DUI/DWAI Laws in Colorado

Colorado Express Consent Laws

Source: Colorado Department of Revenue: Division of Motor Vehicles “Alcohol DUI” [accessed October 23, 2013],

Colorado’s Express Consent Law requires any driver to consent to a chemical test if a police officer has reasonable grounds to believe the person is driving under the influence or their ability to operate a motor vehicle is impaired because of alcohol, drugs or both.


If you have a notice of revocation issued by a police officer you have 7 days to go to a driver’s license office to request a hearing. Your request for a hearing must be made in writing. In Colorado Springs, you must go to the following office of the Department of Revenue to request a hearing:

Colorado Springs (El Paso County)
2447 North Union Blvd
Colorado Springs, CO 80909
M-F, 8 a.m. – 5 p.m.
(719) 594-8701

If your license was not surrendered at the time of the stop it MUST be surrendered to receive a temporary driving permit.

Contact the hearing section at 303-205-5606 or learn more on their website by clicking here.

For information regarding what happens at a hearing click here.

Alcohol Courses

The court may require you to complete a series of alcohol classes as a condition of a plea bargain or a deferred sentence for an alcohol-related offense. There are also circumstances in which the court may not order you to take alcohol classes, but Colorado law will require these classes as a condition of driver license reinstatement. To find a treatment provider please visit www.colorado.gov/cdhs/dbh.

If you are an out of state driver and need to reinstate with the State of Colorado and have a requirement for Level II Drug/Alcohol Education/Therapy you must have an evaluation done by an alcohol treatment center or alcohol therapist in the state where you reside. You cannot reinstate with the State of Colorado until you can provide documentation that you have met the requirements of the center or therapist. The evaluation should be on letterhead of the alcohol treatment center or therapist and must specify the beginning and ending dates as well as the hours required to fulfill their requirements. For more information on alcohol classes view the Level I and Level II Classes Brochure.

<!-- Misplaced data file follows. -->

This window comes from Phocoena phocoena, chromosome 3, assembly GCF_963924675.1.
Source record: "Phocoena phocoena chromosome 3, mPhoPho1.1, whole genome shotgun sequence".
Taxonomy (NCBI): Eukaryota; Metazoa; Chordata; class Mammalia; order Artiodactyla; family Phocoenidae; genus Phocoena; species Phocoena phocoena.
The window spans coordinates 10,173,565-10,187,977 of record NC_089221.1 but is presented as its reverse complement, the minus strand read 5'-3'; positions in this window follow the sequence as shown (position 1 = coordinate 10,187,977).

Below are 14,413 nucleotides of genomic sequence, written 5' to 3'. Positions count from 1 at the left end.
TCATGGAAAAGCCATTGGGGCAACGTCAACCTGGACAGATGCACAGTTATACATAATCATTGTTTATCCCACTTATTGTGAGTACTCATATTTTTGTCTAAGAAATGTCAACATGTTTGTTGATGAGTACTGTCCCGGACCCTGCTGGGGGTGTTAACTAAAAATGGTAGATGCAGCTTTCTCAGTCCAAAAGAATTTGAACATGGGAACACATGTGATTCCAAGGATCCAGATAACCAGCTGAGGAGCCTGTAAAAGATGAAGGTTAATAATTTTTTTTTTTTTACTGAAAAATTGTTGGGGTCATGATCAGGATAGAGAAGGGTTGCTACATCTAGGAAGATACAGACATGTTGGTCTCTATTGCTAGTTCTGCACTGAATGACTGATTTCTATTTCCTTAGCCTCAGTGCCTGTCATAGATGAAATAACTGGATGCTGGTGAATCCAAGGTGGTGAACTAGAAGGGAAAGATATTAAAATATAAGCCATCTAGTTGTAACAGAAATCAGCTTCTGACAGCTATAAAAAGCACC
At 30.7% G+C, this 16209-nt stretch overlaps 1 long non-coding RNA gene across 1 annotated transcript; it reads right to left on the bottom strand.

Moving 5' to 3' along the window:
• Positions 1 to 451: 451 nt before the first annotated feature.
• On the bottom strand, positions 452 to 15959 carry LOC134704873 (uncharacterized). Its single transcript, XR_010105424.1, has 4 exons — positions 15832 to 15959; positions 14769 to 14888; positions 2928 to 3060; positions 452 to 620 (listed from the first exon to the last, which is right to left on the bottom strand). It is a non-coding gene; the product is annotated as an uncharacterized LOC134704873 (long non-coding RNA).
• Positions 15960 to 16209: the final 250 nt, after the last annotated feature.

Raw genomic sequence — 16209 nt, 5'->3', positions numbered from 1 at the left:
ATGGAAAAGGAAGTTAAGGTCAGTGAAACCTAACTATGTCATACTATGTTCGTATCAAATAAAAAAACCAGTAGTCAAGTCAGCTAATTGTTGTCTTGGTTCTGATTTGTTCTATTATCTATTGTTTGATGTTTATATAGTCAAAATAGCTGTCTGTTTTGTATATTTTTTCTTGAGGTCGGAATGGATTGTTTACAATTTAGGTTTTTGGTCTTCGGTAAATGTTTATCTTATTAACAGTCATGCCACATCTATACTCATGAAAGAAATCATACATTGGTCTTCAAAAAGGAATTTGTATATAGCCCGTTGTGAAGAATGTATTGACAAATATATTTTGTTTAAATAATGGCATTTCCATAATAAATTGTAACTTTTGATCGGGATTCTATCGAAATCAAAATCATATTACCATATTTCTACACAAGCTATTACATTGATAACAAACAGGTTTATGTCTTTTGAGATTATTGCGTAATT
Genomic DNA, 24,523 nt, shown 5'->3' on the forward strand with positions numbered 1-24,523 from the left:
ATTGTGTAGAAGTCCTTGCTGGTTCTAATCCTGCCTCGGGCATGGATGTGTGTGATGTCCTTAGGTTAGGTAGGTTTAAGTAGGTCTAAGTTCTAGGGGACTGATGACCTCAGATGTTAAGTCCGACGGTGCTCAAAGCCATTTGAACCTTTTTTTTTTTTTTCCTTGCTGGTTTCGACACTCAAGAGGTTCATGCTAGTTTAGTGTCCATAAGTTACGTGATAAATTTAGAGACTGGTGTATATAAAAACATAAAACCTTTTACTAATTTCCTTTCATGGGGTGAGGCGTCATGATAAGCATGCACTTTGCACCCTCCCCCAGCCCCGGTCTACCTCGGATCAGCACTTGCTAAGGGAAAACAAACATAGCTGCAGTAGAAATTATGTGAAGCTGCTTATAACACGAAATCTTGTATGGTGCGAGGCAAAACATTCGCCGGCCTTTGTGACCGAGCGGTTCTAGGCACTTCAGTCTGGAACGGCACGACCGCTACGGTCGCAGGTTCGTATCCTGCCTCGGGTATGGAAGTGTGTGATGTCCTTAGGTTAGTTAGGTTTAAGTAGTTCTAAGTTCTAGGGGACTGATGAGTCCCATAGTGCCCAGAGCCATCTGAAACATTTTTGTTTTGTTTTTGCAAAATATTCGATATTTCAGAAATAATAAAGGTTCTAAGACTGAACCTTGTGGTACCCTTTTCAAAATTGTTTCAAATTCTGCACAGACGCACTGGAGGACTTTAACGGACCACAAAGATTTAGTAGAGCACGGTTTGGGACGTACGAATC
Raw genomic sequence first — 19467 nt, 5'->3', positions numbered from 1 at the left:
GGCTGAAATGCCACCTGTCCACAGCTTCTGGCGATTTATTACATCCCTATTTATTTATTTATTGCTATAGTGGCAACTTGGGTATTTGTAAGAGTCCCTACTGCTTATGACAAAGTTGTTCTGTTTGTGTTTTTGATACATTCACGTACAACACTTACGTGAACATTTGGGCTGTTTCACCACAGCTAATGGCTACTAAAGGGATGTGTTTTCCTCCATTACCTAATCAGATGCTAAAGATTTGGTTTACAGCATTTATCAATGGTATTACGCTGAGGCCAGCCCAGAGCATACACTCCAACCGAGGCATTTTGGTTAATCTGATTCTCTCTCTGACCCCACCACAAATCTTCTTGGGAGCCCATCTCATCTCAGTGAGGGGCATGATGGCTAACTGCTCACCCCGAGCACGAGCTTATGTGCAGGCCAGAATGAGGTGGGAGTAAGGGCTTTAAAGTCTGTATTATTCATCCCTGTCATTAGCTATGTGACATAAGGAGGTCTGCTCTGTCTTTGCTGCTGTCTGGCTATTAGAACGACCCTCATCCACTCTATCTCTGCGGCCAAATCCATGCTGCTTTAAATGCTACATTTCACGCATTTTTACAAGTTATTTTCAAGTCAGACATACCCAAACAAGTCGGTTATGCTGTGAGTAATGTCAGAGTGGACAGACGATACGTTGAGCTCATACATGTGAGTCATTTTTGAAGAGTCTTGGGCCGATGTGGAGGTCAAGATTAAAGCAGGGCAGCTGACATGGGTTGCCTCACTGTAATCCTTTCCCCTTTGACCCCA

Colorado Drunk Driving Laws 1

Source: Colorado Drunk Driving Laws: Office of Legislative Legal Services [accessed 10/7/2014]

Colorado law prohibits a person from driving a vehicle while under the influence of alcohol or drugs or while the person’s ability to drive is impaired by alcohol or drugs. These offenses are often abbreviated as “DUI” and “DWAI”, respectively.

Blood tests and breath tests play a prominent role in the enforcement of drunk driving laws, although DUI or DWAI can be proved by other means. If at the time of the commission of an alleged offense, or within a reasonable time thereafter, a defendant’s BAC exceeds 0.05 but is less than 0.08, there is a permissible inference that the defendant’s ability to operate a vehicle was impaired by the consumption of alcohol. If at such time the defendant’s BAC is 0.08 or more, there is a permissible inference that the defendant was under the influence of alcohol.

Similarly, if at the time of an offense, or within a reasonable time thereafter, a defendant’s blood contains 5 nanograms or more of delta-9 THC (the active substance in marijuana) per milliliter in whole blood, there is a permissible inference that the defendant was under the influence of one or more drugs.

A person may be classified as a persistent drunk driver and subject to greater penalties if the test shows a blood alcohol level of at least 0.15.

The law presumes that every driver has consented to take a blood, breath, saliva, or urine test when requested to do so by a law enforcement officer who has probable cause to believe that the person is DUI or DWAI. Refusal to take the test is both admissible in court and a basisfor revocation of a driver’s license.